Another option is to only use an in-house translator. This may cost less than outsourcing, but will likely mean that the individual will be working as a solo translator. Their existing responsibilities may need to be handed off, since translation can become a full-time job.
One recommendation is to compare the costs for professional translation companies with the cost of in-house translation. You may have someone who speaks multiple languages at your disposal, but they’ll need to be open to this new responsibility.
Lastly, look at the time and workflow for the translation project. Professional services can assist with large quantities but will need time to do so. Weighing the pros and cons of mass translation versus smaller amounts should also be a part of the cost analysis.
Content Presentation: Balancing Growth
Once you have an idea about how much content you can translate, you should think about how that content is presented. A first step is simply incorporating a link to the second language near the original content. For example a press release could be distributed in English but can also have a link En Español (see Figure 1).
As translated content grows, the mix of local language content and secondary translated content won’t be as sustainable since both the native and non-native users will only be able to read a subset of the content.
The good news is you are ready for the next step, which is creating a dedicated section for the translated content (as shown in Figure 2). By placing clear and identifiable entry points to the translated content, users won’t have to wonder what has been translated and what has not. This option will impact your site navigation, but requires little work other than the translation itself.
If you already provide a dedicated section you can consider translating the entire site into a second language. Translating your current site is powerful because in most instances you can utilize pre-existing layouts and design. This option requires the most amount of work but provides the biggest bang for your buck. Users will navigate as they normally would without having to hunt for content translated in their native language. In addition, it provides a strong incentive to your non-native language users. For those embarking on a left-to-right language there will be modifications to the layout and design.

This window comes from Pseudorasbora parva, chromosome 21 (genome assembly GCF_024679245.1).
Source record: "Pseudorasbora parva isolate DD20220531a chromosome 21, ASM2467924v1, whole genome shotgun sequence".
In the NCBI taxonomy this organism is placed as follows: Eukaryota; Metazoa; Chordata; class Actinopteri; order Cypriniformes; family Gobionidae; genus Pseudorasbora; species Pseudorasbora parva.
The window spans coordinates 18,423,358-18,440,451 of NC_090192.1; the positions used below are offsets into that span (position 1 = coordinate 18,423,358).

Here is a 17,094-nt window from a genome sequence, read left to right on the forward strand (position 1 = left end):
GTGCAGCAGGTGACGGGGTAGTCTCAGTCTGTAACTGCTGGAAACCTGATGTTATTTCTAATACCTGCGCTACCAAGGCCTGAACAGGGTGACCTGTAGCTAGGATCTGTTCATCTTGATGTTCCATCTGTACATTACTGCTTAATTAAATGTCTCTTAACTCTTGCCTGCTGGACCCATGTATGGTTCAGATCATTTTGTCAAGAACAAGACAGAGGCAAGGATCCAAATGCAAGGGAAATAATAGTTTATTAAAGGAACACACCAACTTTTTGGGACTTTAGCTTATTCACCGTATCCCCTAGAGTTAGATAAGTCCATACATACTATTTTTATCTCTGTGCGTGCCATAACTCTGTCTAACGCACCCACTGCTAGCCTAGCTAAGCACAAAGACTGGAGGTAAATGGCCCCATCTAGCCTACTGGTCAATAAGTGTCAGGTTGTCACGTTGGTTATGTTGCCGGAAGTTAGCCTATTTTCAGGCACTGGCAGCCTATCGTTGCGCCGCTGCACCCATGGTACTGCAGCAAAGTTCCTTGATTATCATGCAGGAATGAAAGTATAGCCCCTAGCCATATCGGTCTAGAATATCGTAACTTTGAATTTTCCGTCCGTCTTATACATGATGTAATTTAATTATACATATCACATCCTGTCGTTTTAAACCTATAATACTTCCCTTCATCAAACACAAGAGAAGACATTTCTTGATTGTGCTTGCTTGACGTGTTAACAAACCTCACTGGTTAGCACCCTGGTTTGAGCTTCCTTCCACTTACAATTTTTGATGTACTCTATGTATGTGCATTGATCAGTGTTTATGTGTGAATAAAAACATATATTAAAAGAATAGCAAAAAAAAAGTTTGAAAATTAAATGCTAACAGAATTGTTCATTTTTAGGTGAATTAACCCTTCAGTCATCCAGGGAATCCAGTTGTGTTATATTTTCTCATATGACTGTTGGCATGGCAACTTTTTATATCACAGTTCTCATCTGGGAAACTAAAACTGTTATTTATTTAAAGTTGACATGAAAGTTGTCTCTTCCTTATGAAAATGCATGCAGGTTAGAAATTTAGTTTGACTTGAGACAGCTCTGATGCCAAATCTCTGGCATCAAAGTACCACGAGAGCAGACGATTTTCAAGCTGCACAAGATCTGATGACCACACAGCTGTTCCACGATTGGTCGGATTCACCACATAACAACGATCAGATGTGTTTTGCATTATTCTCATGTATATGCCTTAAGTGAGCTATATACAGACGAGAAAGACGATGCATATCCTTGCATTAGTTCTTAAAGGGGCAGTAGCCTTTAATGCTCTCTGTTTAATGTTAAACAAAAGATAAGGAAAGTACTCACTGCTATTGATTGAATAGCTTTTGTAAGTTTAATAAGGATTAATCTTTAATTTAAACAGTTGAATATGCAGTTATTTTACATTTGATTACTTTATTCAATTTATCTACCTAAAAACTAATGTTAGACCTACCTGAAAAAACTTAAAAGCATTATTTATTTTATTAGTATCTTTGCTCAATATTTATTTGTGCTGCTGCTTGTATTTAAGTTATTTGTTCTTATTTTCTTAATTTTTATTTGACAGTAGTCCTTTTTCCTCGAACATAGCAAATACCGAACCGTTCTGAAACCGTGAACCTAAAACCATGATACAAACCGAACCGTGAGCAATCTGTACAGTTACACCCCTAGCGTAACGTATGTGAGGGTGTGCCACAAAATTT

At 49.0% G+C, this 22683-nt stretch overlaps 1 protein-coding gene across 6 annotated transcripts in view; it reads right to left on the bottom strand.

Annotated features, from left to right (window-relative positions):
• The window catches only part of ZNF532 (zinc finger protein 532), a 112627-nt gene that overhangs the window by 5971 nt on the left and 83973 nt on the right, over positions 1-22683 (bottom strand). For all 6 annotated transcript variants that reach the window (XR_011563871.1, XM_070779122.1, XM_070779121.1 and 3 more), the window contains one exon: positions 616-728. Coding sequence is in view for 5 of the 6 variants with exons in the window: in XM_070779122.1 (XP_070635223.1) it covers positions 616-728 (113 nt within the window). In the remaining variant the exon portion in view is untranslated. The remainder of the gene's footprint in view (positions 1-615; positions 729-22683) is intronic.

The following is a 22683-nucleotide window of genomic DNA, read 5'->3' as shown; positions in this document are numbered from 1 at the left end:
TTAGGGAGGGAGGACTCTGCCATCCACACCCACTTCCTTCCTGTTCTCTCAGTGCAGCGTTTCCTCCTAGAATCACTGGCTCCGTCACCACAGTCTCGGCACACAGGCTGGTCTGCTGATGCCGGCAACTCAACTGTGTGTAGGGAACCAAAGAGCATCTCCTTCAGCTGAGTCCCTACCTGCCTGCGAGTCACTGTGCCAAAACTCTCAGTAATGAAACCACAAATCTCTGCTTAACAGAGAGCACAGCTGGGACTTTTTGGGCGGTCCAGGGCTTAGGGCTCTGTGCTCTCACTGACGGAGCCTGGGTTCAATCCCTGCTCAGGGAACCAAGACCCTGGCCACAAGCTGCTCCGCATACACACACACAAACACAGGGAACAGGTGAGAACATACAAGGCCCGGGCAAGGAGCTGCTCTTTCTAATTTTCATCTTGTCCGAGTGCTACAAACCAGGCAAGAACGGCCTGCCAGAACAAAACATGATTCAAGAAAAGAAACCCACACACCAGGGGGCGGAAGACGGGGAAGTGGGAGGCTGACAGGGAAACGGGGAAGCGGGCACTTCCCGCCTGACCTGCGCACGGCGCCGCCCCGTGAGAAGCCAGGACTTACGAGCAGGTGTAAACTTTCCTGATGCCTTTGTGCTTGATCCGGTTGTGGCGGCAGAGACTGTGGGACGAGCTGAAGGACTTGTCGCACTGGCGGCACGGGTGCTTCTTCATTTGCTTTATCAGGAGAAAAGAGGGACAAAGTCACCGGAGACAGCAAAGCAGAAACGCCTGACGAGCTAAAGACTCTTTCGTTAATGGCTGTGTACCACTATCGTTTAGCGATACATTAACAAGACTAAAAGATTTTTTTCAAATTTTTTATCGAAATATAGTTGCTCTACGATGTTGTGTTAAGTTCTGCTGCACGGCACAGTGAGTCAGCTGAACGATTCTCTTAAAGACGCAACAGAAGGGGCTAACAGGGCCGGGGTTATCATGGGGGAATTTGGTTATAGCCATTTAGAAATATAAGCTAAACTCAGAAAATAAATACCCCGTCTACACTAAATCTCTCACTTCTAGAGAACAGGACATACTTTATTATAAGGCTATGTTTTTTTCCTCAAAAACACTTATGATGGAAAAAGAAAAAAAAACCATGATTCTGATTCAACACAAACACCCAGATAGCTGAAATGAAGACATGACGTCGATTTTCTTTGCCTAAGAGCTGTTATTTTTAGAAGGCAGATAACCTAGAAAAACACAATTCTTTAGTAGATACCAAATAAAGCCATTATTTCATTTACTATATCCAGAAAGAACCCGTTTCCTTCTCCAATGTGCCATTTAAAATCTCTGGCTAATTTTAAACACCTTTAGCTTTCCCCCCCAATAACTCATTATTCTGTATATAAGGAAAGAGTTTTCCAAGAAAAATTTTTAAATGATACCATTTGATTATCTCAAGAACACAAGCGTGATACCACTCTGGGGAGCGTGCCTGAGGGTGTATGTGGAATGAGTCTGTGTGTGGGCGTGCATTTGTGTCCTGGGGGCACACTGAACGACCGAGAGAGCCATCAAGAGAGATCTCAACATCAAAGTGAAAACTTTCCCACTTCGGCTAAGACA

If you are not quite ready for a full-site translation then consider a smaller, yet exclusive, site for your secondary language. Depending on the amount of content you choose to translate you may still be able to use the existing layouts and design. In either instance—in addition to the impact to your business in managing the content— you should already have a clear understanding of the cost and timeframe of content translation.
Once you have completed a full-site translation and are considering translating to multiple languages, you’ll have more decisions to make. For example you may be thinking about how to direct users to the appropriate site effectively. One approach is through IP recognition and geo-location, which is simply a method to direct a user to the appropriate translated site based on location.
Another approach is to offer navigation that provides the users with the ability to select their desired language and/or toggle between multiple languages. This approach is found on many global web sites and is familiar to most users. Remember, this will affect your global navigation and you’ll want to have the language selection option visible for users, but not in their way.
Lastly, don’t forget scalability. If you only have two or three languages you could potentially have those as individual items of your navigation. However, as you begin to translate into more languages, providing a dropdown or overlay to accommodate for a larger number of selections will be necessary.
In the end the decision whether to incorporate more than one language can feel complex. But with the proper planning it can be a valuable tool in growing your business’ website.